"A mosaic showing the words- Golden visa in black and yellow "
By:
Mabel Fatokun

WHY: Spain Joins Other Countries To End Golden Visa Program

Spain

  • 48,592,909
  • 505,994 km2 (195,365 sq mi)
Spain

Spain is discontinuing the “golden visa” programme, which gave affluent foreigners the privilege of living in Spain if they invested in Spanish real estate. According to the government, the programme makes it more difficult for Spanish citizens to locate reasonably priced property.

The “Golden Visa” policy, which permits wealthy foreign investors to stay in Spain for an extended period of time if they make sizable financial contributions to Spanish real estate, is going to be terminated. Concerns that the scheme added to the skyrocketing cost of housing and its limited availability for Spanish-speaking individuals prompted the decision to make this change.

Some nations, including the Netherlands, Portugal, Ireland, and the UK, have either discontinued or drastically changed their golden policies. This pattern will probably keep happening if governments put real economic benefits ahead of just making money from investments.
In recent years, a number of nations have declared intentions to completely scrap or drastically alter their golden visa policies, which grant citizenship or residency in return for large sums of money.

The latest nations to adopt this trend are the UK, Ireland, Portugal, and the Netherlands, which has concerned affluent individuals searching for other ways to gain nationality through investments.

The decision to cancel or significantly overhaul golden visa programs stems from a combination of factors, including:

Money laundering and illicit activities: Golden visa programmes have drawn criticism for their ability to encourage criminal activity and money laundering since they may draw people who want to conceal their dubious activities or avoid financial laws.

Effect on housing affordability: Golden visa programmes have been held accountable for the escalation of housing costs, especially in affluent metropolitan regions. As a result, locals find it increasingly difficult to afford homes in their own cities.

Transparency and accountability issues: Programmes for golden visas have come under fire for lacking these qualities. Concerns have been raised regarding the due diligence procedures used to screen candidates and guarantee the validity of investments.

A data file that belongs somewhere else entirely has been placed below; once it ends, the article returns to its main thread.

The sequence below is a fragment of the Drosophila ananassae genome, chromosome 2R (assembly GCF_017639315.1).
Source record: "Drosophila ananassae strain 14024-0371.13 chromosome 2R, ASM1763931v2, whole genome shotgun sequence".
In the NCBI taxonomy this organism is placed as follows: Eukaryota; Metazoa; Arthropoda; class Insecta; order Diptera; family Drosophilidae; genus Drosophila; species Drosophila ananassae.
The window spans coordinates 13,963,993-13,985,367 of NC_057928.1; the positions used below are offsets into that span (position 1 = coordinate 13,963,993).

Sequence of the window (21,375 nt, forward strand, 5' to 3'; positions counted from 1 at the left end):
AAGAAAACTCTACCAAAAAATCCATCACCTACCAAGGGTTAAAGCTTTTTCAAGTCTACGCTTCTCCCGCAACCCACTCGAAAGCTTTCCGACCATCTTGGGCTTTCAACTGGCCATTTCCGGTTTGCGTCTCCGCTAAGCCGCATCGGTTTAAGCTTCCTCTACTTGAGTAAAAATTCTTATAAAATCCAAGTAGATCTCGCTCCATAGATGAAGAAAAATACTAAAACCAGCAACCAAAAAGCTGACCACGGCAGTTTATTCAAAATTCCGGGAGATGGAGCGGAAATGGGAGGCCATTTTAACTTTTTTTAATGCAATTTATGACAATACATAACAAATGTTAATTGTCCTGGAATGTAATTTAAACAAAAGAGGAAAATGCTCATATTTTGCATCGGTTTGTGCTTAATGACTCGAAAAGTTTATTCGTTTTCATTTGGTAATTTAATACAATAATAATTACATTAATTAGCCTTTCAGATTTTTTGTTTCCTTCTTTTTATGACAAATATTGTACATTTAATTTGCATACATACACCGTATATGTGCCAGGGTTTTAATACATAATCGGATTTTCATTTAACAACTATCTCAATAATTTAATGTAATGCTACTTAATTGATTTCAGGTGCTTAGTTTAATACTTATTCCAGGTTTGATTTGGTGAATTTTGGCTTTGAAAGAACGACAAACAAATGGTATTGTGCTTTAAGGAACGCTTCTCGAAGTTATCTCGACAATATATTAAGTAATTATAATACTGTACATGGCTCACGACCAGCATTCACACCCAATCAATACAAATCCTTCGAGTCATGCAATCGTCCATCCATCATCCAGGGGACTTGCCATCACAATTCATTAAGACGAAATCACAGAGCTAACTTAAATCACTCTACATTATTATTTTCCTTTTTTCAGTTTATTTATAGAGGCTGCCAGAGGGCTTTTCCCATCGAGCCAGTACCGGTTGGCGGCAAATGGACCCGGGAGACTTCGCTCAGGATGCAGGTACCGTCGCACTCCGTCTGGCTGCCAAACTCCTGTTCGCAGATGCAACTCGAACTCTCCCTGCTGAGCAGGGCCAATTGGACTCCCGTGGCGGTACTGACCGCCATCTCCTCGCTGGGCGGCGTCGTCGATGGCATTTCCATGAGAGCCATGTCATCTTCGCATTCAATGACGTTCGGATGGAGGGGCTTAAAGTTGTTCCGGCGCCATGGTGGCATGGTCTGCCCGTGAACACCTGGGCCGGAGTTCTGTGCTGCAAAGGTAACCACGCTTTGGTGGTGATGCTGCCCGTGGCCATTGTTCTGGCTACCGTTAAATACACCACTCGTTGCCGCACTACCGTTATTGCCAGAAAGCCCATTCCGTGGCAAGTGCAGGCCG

Focus shifting towards real entrepreneurs and innovation: Governments are increasingly attempting to draw in foreign investors who can make more significant contributions to their economies, such as generating employment, fostering innovation, and funding environmentally friendly initiatives.

Why is Spain discontinuing its Golden Visa initiative?

"A mosaic of the words -Golden Visa in yellow lettering"

To Pay Attention to Cheap Housing: Minister Pedro Sanchez: “Getting modest housing” will become a right instead of a privilege when the project is terminated.

Impact on Major Cities: The programme is believed to have made it more difficult for residents to locate cheap homes in major cities, where the housing market is already under pressure.

Details of the Spain Golden Visa Programme
The Golden Visa programme, launched in 2013, allowed non-EU nationals who invested at least €500,000 (about $541,250) in Spanish real estate without a mortgage to live there permanently.

Consequently, they were able to live and work in Spain for three years as they applied for permanent residency. Since the program’s inception, about 5,000 permits have been issued, with Chinese investors taking the lead.

Little Effect of the Programme on the Housing Market?
Although the programme is being discontinued, some analysts think it had little effect on the property market as a whole.

According to the real estate website Idealista, less than 0.1% of residences sold between 2013 and 2022 were bought using the Golden Visa programme.
They contend that the main reasons for Spain’s housing crisis are a shortage of available houses and rising demand.

Position of the European Commission Regarding Golden Visas Citing possible security risks, the European Commission has long argued in favour of discontinuing such initiatives.

Spain’s decision to discontinue its golden visa programme demonstrates how much importance it now places on enabling its citizens to become homeowners. Although the program’s overall market impact may be disputed, it does a good job of illustrating the difficult problems that European nations face when trying to strike a balance between the availability of inexpensive housing for people and economic benefits.

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